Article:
The only through hole parts I use that don't fit on a 0.1 grid are large
components like high power semiconductors and inductors. I can live with
that.

>
>    SMT seems to be the main motivation for the toaster oven interest. I
> used to use a lab hotplate for a similar purpose, but I found I could hand
> solder faster. BGA might force me back to a hotplate or toaster oven.

You could solder hundreds of pins in 10 minutes? Tell me more!

>
>   Solderpots are good for low density through hole designs with a
> soldermask (without the mask you get too many shorts). You populate the
> board, dip it in flux and the carefully dip it in the solderpot. Again,
> this won't help with SMT.

SMT isn't on my radar. With WW I've always used through hole components, so
I'm totally comfortable with them.

>
>   What I really want is a cheap user friendly cnc drill/engraver to enhance
> my home prototyping . Under $500.00. This might help with drilling, but I
> really want it to engrave panels and make clean cutouts in enclosures.  I
> could probably do it for $1000 to $1500 with a sherline and one of those
> stepper retrofits. Just a bit pricey for me at the moment.
>
>   BTW, I love any discussion on improving home prototyping methods.

Well I appreciate your document. It has inspired me to think about a setup...

BAJ

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2002\12\07@222655 by Byron A Jeff

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On Sat, Dec 07, 2002 at 03:43:27PM -0600, Josh Koffman wrote:
> Well, I like the predrilled idea. This of course as I sit here and have
> to "touch up" some of my holes because on a 40 pin dip, 20 holes have to
> line up right or the socket won't fit in. The only downside I see will
> be aligning the resist to the board. Especially if you plan to run
> traces between pins...even a little bit off and you have an IC pad in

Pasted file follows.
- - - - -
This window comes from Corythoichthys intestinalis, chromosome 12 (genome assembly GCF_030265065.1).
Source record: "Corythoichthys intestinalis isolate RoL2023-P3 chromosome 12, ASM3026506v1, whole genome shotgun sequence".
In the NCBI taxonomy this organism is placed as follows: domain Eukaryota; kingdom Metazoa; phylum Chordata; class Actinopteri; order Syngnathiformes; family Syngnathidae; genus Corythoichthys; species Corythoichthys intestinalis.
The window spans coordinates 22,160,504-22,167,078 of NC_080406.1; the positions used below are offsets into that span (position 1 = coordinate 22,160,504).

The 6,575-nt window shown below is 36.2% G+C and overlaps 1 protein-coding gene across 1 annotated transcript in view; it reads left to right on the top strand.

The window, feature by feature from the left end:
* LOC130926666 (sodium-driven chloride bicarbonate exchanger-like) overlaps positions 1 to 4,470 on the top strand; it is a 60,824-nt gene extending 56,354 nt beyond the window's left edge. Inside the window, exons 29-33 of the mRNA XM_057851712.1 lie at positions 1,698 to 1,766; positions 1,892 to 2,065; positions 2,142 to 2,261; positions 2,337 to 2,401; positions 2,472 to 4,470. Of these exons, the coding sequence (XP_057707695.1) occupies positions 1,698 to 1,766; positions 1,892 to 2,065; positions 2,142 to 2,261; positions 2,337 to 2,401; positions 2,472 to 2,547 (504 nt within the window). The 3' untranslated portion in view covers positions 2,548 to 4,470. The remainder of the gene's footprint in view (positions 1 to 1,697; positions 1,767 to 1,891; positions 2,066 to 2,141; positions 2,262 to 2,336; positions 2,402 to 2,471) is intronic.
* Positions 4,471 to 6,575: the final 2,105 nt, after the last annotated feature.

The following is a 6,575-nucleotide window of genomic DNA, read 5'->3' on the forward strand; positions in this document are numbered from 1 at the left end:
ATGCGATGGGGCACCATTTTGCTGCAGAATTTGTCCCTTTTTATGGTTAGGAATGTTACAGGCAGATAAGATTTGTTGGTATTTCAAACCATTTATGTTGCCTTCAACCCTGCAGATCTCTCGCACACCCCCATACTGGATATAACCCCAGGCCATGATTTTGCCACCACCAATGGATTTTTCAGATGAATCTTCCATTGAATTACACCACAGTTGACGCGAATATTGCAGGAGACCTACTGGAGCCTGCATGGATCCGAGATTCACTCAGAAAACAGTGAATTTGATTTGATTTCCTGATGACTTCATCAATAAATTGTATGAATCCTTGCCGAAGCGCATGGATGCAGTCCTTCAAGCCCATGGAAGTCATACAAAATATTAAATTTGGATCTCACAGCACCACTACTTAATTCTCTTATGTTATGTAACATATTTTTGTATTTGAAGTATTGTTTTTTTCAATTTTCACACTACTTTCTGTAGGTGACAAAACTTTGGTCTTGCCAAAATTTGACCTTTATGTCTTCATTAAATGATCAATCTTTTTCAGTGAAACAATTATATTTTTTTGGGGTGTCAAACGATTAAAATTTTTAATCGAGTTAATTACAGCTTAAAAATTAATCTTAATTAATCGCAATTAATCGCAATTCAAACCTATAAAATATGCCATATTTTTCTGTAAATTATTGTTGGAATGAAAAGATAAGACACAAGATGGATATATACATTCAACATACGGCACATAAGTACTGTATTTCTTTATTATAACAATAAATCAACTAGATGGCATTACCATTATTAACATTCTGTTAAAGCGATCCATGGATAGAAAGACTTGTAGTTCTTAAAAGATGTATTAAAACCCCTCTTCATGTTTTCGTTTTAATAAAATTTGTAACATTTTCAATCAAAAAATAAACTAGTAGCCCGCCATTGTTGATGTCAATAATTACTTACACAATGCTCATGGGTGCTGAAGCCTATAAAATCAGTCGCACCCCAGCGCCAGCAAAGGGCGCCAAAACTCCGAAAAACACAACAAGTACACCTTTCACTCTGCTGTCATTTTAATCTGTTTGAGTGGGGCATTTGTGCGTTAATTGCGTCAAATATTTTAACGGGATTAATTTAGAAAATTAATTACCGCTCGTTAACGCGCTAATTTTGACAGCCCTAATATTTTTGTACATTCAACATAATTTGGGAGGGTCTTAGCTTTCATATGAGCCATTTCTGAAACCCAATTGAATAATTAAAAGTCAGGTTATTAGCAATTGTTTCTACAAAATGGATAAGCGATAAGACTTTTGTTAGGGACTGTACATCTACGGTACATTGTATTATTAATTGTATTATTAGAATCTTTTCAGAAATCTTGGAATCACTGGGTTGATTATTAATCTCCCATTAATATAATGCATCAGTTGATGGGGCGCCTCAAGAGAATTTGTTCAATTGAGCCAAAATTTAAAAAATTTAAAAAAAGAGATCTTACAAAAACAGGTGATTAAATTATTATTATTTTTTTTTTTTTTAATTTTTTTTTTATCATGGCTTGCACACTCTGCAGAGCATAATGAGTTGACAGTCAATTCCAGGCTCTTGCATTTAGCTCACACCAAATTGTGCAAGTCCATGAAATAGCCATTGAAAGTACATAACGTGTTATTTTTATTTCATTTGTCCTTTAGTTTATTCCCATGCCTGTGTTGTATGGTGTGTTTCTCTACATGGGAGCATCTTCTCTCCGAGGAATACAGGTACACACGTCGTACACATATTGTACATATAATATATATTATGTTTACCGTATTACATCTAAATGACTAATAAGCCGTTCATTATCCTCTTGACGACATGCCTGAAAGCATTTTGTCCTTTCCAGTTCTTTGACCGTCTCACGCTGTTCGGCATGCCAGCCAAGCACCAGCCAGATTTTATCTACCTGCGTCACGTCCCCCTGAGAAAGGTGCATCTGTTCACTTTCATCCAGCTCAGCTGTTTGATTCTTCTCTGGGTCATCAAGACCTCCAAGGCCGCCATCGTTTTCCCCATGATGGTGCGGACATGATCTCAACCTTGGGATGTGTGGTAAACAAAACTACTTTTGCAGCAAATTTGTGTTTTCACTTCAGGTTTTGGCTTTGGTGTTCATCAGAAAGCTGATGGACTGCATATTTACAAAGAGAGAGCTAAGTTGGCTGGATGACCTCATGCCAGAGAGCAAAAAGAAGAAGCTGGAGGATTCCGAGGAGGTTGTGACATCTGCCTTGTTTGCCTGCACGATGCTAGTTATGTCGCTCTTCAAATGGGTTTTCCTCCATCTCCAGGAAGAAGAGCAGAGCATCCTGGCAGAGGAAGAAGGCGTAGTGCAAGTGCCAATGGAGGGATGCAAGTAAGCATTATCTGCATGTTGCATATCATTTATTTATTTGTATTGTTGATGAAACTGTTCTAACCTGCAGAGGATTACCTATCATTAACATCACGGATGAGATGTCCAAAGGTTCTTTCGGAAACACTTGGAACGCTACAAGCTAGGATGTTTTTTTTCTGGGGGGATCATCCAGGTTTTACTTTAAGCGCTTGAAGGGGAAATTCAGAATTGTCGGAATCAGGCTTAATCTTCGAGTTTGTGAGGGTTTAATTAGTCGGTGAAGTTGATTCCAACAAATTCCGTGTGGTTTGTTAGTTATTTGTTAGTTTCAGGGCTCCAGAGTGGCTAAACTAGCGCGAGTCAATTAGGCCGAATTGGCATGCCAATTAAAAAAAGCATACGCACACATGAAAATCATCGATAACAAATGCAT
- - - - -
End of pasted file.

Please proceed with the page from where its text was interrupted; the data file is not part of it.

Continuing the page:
> the middle of nowhere, and a trace that contacts a pin where it
> shouldn't.

I'm going to spend some time with Eagle trying to figure out if reasonable
designs can be mapped onto the format.

>  I guess the only other downside is the cost of the boards
> (ouch). Might be cheaper (at least for the first run) to design a copper
> clad predrilled board in Eagle, then use the free PCB service (first
> time only) to get a few of them to play with.

Doesn't seem cost effective. Olimex is one of the cheapest and fastest
services around and a double sided 12.6"x7.8" is $104 USD. That's about
6 of the smallest digikey boards which would be half the cost.

> Cool product though, I'd
> never seen it before. Having never used a solder pot, how do u hold the
> board while you dip it? Do any of the components have a tendency to move
> away from the board?

No clue. I'm looking for advise on this procedure.

BAJ

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2002\12\07@222903 by Byron A Jeff

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On Sun, Dec 08, 2002 at 11:03:47AM +1000, cdb wrote:
> Another option is to use large surface mount components where ever
> possible and save drilling that way.

Addressed in my initial post. How can SMT components be cheaply and reliably
applied to a board?

This was proffered as an alternative to SMT.

BAJ

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2002\12\07@223112 by Byron A Jeff

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On Sun, Dec 08, 2002 at 11:02:28AM +1000, cdb wrote:
> Sounds like a good idea, but aren't those boards just like Veroboard
> - the copper is in strips?

I don't think so. I'm pretty sure they are solid copper clad with holes drilled
so that a pristine board has all copper connected...

BAJ

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2002\12\07@234910 by H. Carl Ott

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At 10:18 PM 12/7/2002, you wrote:


> >
> >    SMT seems to be the main motivation for the toaster oven interest. I
> > used to use a lab hotplate for a similar purpose, but I found I could hand
> > solder faster. BGA might force me back to a hotplate or toaster oven.
>
>You could solder hundreds of pins in 10 minutes? Tell me more!
>tup...
>
>BAJ


    Well, I solder pretty fast, but the thing to remember is that with SMT
you still have to apply solder paste and place the parts. This takes time.
 I found that with standard designs of mine (a few soic and a couple dozen
discretes) that the quickest way was to put solder on one pad of all the
parts on the pcb. Then attach the parts by reflowing that pad with a